This object is not on display at the National Air and Space Museum. It is either on loan or in storage.
Collection Item Summary:
The BMW 801 was the first German high-performance, air-cooled radial engine of new design introduced after the start of World War II. Introduction of a cooling fan in the cowl nose opening, operating at approximately three times propeller speed and with internal baffles, made it possible to eliminate all external cowling enlargements. In most installations, the exhaust pipes were grouped to give ejector thrust, and reduced installed drag below that of an equivalent liquid-cooled engine.
The 801 incorporated an automatic two-speed, single-stage centrifugal supercharger, direct fuel injection, and single-lever operation of manifold pressure, engine speed, ignition timing, and blower speed. The 801A went into production in 1940 at 1,193 kW (1,600 shp). Later boosted models culminated in the TQ rated at 1,279 kW (1,715 shp) at 1,219 m (40,000 ft). Total production exceeded 61,000 engines.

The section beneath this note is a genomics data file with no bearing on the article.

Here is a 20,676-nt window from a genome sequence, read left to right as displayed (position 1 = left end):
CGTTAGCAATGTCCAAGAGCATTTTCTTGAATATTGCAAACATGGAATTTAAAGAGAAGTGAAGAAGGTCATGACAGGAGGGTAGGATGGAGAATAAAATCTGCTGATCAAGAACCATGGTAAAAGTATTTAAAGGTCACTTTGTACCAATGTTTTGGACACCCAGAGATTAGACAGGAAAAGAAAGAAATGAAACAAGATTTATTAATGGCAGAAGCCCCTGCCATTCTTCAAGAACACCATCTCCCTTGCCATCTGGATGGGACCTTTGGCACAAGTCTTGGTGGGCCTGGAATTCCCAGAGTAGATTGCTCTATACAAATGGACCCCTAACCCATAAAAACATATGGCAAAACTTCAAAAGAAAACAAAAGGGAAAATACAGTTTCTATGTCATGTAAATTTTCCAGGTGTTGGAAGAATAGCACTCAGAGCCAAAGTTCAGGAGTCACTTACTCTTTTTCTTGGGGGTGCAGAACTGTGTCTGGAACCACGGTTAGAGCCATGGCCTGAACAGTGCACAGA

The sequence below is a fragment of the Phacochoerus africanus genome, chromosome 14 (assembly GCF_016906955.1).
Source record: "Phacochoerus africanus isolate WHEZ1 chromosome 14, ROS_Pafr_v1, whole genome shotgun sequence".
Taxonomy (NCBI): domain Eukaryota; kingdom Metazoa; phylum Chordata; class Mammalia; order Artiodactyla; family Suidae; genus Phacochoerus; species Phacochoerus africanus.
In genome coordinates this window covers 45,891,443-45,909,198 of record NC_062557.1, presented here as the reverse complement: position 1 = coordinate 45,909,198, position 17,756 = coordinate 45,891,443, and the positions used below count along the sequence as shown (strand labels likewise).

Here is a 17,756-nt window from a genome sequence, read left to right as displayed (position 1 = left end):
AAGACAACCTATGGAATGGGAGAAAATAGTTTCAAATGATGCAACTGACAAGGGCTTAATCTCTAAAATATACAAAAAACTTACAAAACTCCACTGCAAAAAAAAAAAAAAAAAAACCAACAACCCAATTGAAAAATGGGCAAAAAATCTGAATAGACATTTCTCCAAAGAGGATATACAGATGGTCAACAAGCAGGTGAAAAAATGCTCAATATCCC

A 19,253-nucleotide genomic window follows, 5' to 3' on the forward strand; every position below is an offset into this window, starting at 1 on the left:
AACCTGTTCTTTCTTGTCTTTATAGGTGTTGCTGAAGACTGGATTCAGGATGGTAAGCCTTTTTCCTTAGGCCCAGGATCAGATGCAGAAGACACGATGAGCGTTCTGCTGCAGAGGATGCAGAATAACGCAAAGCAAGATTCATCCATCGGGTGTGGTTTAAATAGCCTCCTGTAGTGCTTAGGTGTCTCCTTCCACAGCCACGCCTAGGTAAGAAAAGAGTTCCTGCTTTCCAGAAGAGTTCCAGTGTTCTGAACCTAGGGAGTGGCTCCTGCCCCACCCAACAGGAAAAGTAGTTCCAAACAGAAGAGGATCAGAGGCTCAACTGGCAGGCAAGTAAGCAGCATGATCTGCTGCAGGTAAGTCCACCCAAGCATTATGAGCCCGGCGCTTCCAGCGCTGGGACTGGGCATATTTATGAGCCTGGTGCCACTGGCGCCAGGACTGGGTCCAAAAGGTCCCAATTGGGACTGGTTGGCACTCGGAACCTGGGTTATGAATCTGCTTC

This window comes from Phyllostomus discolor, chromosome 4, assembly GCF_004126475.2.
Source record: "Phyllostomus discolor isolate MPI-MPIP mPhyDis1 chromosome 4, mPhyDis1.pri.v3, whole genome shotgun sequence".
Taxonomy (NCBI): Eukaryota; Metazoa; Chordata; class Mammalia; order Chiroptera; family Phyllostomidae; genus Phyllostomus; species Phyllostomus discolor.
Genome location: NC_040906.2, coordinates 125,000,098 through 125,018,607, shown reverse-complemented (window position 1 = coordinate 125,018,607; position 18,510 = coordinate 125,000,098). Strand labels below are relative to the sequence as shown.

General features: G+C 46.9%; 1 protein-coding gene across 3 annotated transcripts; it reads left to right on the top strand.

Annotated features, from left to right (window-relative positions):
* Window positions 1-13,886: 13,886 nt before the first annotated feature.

The BMW 801 powered such aircraft such as the Focke-Wulf Fw 190 and Junkers Ju 388.
Collection Item Long Description:
See more items in
Country of Origin
- Type: Reciprocating, 14 cylinders, 2 rows, radial, supercharged, air cooled
- Power rating: 1,268 kW (1,700 hp) at 2,700 rpm
- Displacement: 41.8 L (2,550 cu in.)
- Bore and Stroke: 156 mm (6.14 in.) x 156 mm (6.14 in.)
- Weight: 880 kg (1,940 lb)